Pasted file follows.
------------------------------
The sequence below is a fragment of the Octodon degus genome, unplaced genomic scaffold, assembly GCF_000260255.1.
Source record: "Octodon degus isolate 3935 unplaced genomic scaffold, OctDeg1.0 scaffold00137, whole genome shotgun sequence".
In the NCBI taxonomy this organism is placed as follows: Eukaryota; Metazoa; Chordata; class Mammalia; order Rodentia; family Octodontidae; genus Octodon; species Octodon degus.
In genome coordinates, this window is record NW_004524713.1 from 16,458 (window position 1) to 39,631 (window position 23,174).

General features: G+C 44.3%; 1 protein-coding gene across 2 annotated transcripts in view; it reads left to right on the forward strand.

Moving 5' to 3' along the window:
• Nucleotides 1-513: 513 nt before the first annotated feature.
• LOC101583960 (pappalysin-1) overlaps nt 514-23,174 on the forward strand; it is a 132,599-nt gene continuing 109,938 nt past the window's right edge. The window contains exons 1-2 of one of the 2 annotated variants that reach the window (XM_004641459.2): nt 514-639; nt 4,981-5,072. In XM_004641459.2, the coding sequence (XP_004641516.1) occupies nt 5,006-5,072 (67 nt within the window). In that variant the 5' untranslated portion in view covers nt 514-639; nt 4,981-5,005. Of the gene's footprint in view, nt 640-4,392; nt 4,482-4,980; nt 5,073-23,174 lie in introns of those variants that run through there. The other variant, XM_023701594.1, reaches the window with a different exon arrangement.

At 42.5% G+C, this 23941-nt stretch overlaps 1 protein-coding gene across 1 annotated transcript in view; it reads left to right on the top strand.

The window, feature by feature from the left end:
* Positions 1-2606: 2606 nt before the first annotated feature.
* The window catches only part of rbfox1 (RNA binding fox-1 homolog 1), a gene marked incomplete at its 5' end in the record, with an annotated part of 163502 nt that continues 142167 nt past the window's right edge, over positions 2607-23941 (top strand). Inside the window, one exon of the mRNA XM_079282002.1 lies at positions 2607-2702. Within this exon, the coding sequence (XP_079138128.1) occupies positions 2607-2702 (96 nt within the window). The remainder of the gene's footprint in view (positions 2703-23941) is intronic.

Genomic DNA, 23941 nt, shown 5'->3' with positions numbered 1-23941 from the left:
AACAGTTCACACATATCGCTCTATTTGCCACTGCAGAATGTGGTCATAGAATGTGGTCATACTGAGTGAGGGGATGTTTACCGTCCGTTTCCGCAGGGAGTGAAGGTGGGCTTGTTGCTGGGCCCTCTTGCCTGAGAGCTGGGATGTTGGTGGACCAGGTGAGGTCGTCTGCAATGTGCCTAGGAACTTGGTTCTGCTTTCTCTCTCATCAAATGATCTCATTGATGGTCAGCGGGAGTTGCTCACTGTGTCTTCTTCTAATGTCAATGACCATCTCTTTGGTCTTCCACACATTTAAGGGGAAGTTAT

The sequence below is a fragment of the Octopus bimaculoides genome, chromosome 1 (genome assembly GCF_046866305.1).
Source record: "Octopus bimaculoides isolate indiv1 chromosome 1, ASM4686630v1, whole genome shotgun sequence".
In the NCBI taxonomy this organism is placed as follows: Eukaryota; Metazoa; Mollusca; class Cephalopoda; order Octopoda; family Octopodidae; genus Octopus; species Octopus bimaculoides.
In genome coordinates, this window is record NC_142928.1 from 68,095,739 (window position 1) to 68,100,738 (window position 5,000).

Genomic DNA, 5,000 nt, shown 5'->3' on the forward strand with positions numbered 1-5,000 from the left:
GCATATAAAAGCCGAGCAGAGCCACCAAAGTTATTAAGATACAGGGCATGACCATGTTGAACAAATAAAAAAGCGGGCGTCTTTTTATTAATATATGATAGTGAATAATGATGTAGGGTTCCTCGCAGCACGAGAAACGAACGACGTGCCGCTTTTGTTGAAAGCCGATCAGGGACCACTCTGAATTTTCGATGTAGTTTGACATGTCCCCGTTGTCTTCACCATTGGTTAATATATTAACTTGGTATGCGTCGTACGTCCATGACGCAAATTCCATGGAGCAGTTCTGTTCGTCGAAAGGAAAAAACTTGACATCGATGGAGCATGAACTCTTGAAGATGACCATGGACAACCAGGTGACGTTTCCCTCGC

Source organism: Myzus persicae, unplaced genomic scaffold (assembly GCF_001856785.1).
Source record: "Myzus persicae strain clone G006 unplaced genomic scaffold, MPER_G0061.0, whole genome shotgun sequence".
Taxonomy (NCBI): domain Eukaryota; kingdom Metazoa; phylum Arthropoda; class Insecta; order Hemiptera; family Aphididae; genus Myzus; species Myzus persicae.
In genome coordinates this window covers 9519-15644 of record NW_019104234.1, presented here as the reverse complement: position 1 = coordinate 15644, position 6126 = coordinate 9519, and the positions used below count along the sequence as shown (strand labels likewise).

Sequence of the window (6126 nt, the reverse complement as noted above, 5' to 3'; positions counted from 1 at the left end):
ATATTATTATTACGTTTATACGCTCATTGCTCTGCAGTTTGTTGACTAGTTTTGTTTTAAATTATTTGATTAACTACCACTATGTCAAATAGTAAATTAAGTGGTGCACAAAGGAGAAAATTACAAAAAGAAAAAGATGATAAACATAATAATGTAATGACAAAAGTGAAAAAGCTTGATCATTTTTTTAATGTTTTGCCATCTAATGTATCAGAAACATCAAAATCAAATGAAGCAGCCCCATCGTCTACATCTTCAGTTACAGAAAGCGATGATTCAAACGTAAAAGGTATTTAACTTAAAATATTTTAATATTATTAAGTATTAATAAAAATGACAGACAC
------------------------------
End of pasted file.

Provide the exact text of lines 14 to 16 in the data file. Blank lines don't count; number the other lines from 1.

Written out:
AACAGTTCACACATATCGCTCTATTTGCCACTGCAGAATGTGGTCATAGAATGTGGTCATACTGAGTGAGGGGATGTTTACCGTCCGTTTCCGCAGGGAGTGAAGGTGGGCTTGTTGCTGGGCCCTCTTGCCTGAGAGCTGGGATGTTGGTGGACCAGGTGAGGTCGTCTGCAATGTGCCTAGGAACTTGGTTCTGCTTTCTCTCTCATCAAATGATCTCATTGATGGTCAGCGGGAGTTGCTCACTGTGTCTTCTTCTAATGTCAATGACCATCTCTTTGGTCTTCCACACATTTAAGGGGAAGTTAT

The sequence below is a fragment of the Octopus bimaculoides genome, chromosome 1 (genome assembly GCF_046866305.1).
Source record: "Octopus bimaculoides isolate indiv1 chromosome 1, ASM4686630v1, whole genome shotgun sequence".